For most manufacturers, Amazon is simply too big to ignore. A 2017 analysis by Slice Intelligence found that 43% of all online retail sales in the United States in the previous year happened on Amazon, and that Amazon accounted for 53% of the growth of U.S. ecommerce sales in 2016.
If your potential customers are on Amazon and you haven’t set up shop there yet, the good news is that the online retail giant has made it relatively easy for manufacturers to set up an account and sell products through their site. That said, if you want to turn the channel into a revenue generator, you’ll need to make sure the quality and content in your product listings are at least on par with your competition.
To help you put your best foot forward, we’ve compiled a handy list of best practices manufacturers should follow when creating product listings.
- Have no fewer than 5 to 6 images per listing.
- Use professionally taken photographs of your products.
- The product in the picture should fill 85% or more of the image frame.
- Do not include any images with watermarks.
- Pixel dimensions of each photo should be at least 1000 or larger in either the height or width.
- Include some pictures of the product in use.
- Include a picture of the product packaging.
- Include photos that show the product size.
- Include photos of the product from multiple angles.
- Pretend that the images you include in your product listing are the only way you get to communicate with users. This will help you put forward your best efforts to make them compelling enough to inspire a purchase on their own.
- Don’t overthink product titles; the goal here is to be informative, no overtly persuasive. It should give just enough information for someone to determine if your product may be a good fit for their needs.
- The longer and more detailed your product titles are, the better. If you can, use the entire 500-character limit.
- Long, keyword-rich titles outrank those that are simple and clean in Amazon search results.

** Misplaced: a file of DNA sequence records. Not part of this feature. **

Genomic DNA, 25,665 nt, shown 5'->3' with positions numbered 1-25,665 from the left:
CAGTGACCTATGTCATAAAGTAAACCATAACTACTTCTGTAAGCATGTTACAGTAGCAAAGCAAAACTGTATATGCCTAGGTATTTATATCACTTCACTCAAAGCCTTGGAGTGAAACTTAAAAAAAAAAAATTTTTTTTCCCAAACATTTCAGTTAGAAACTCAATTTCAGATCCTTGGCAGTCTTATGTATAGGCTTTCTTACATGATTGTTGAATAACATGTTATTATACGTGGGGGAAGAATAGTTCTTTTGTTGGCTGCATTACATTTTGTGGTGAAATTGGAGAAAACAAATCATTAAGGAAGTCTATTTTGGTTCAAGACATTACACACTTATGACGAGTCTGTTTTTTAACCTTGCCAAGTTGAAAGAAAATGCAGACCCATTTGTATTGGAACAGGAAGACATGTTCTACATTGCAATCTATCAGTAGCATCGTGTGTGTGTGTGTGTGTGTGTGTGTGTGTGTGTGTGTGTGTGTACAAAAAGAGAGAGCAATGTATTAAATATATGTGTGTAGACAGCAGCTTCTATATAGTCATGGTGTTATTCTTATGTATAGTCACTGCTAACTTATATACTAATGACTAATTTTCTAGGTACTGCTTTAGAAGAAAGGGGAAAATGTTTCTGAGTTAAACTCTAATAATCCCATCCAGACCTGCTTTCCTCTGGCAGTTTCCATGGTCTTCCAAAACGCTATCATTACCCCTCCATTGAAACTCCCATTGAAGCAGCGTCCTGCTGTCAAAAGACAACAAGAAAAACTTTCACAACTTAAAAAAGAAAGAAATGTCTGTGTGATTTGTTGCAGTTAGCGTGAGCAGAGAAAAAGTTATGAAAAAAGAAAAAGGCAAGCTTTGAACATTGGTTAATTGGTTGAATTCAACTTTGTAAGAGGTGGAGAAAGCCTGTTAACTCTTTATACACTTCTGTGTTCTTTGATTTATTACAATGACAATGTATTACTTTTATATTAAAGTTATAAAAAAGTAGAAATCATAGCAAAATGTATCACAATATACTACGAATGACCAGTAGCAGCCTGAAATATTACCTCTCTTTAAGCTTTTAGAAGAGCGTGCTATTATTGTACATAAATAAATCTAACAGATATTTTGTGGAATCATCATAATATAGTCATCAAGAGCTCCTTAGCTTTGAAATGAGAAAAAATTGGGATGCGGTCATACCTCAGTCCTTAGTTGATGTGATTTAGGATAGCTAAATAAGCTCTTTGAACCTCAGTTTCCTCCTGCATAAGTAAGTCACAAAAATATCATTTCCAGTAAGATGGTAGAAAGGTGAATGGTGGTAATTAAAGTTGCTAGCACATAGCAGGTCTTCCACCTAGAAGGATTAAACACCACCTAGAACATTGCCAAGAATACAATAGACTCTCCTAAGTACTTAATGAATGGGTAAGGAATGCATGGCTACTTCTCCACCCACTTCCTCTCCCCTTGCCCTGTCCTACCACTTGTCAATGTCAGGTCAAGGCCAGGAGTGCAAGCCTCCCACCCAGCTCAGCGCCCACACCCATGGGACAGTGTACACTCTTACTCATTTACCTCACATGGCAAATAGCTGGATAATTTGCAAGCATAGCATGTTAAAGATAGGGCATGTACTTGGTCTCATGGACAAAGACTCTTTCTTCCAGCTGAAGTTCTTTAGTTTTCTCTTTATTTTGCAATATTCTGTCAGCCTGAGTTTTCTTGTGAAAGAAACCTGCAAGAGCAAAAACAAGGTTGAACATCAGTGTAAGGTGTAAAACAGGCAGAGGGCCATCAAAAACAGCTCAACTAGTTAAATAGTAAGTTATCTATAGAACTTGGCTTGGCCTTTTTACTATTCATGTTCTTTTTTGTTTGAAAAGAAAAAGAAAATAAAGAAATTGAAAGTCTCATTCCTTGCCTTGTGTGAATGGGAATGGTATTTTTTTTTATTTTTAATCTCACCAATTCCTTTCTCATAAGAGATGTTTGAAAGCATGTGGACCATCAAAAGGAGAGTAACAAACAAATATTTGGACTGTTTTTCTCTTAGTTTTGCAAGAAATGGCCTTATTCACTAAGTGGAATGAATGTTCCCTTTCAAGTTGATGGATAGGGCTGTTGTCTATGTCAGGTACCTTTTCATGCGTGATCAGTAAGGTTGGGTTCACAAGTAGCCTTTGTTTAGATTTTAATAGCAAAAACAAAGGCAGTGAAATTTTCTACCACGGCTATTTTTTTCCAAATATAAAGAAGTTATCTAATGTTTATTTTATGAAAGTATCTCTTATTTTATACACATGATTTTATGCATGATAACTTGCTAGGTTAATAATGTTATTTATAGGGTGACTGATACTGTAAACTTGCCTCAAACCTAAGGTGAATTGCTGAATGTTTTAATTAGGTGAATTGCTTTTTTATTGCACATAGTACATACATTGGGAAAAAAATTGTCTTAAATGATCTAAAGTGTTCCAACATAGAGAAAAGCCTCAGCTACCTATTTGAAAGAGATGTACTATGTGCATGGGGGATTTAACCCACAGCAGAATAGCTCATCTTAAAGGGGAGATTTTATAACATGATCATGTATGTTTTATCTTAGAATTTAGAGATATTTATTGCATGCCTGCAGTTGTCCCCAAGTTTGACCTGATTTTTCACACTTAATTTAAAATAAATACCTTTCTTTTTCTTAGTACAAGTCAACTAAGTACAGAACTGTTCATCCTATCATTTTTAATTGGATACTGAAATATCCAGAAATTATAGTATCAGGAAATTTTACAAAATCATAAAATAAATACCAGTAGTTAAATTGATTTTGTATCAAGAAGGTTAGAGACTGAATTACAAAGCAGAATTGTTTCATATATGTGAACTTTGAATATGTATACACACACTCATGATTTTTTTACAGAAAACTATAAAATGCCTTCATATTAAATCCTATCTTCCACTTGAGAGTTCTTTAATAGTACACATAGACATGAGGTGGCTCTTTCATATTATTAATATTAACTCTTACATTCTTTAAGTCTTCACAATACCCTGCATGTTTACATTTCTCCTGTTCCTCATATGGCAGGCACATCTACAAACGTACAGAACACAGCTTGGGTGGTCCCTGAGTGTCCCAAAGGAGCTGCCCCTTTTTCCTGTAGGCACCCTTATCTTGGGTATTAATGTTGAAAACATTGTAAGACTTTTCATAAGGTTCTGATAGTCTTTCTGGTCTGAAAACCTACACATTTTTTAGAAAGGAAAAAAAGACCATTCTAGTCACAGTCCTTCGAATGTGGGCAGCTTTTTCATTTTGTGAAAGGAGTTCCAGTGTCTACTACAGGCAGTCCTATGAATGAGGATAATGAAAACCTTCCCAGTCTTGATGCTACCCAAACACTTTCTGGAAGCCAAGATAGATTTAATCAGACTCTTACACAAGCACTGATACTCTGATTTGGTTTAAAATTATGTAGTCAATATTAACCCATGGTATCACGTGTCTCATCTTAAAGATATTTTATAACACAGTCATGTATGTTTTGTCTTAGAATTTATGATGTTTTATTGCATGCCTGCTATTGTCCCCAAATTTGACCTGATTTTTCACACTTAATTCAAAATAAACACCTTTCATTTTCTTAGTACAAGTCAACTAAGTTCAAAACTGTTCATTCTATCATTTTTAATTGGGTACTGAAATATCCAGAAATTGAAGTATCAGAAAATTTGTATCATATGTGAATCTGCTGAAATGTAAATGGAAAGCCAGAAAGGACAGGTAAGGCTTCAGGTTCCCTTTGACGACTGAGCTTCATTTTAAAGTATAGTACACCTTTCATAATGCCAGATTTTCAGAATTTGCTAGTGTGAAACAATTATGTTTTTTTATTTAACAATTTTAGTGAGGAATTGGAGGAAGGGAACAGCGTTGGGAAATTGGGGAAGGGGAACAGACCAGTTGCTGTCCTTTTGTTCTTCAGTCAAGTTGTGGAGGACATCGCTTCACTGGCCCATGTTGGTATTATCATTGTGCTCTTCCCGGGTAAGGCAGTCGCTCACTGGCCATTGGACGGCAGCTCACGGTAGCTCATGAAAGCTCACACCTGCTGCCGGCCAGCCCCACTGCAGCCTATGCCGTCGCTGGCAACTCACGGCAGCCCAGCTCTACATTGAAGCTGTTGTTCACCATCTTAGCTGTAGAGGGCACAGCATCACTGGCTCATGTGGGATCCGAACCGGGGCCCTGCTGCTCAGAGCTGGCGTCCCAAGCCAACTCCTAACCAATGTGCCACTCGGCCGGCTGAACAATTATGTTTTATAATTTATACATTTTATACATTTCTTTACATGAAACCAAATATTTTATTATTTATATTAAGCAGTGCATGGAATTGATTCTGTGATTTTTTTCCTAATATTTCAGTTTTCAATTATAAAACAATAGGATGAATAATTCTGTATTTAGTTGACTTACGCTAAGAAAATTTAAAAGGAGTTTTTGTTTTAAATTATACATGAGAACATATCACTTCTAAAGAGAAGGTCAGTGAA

- According to Amazon, you should follow the following formula when you create your titles.
- Brand + Model Number + Model Name + Product Type, Color
- Under the product title, you will typically see bullet points describing a product. This is a great place to add relevant keywords and showcase what the product is about.
- The product description appears further down on your product listing page. This doesn’t mean it’s not as important — it’s just not as important as the bullet point section. Still, add in a description. Don’t worry too much about keywords, just make it detailed without being too verbose.
- Make sure you remember that all your product pages on Amazon must use different content than you’re using on your e-commerce website. For example, the same description used to describe a product on your website shouldn’t be identical to the Amazon listing. This can confuse Google and have your website marked as duplicate content. Why should you care? Duplicate content can result in your website ranking dropping, or — in a worst-case scenario — being removed entirely from the Google search results.
Driving Traffic to Product Pages
- When an Amazon user clicks on a product, they’re redirected to that product’s “department” on the site (i.e. Electronics, Computers & Office, Food & Grocery, etc.). If someone conducts another search from that product page, the search will be conducted within that product’s department. If you’re not categorized correctly and aren’t featured in the category the shopper is looking in, you’re out of luck. While managing your listings, you’ll be prompted to select categories, so choose wisely!
- List an ASIN in your product field if your product can compete on price with a similar product.
- To make this happen, you must change your product fields by listing an ASIN (the name for Amazon listings). You can find the ASIN by looking at the URL. For example: Amazon.com/gp/product/B011ZLWHOE
- In the above URL, B011ZLWHOE is the ASIN. Add that ASIN to your product fields, change the brand in your product fields to the brand on the listing and you’re done
- To test how you’re doing in all the optimization categories, you can check your product listings using Jungle Scout’s Product Listing Grader. The tool is completely free and will give you a breakdown of how each part of your product listing is performing, so you can identify and address weak spots.
Getting Amazon Reviews
- Create an outreach campaign by emailing customers and making it extremely easy to leave a review on Amazon.
- Utilize social media and promote your listings and make it clear that you’re seeking reviews.
- Talk with your loyal customers about leaving reviews.
- Add marketing inserts inside the packaging of a product like thank you cards or discounts to remind customers to leave a product review.
- Consider Amazon’s paid Vine Program, which invites trusted reviewers to post opinions about new products.
The key to good Amazon product listings is to include as much relevant information about the product as possible and to compile as much positive customer validation as you can. If your product provides the specific information a user is looking for that another listing is missing, you have a good shot at winning their business. That’s why it’s important to take the time and stick to the best practices for each listing.
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This post originally appeared on ima-net.org.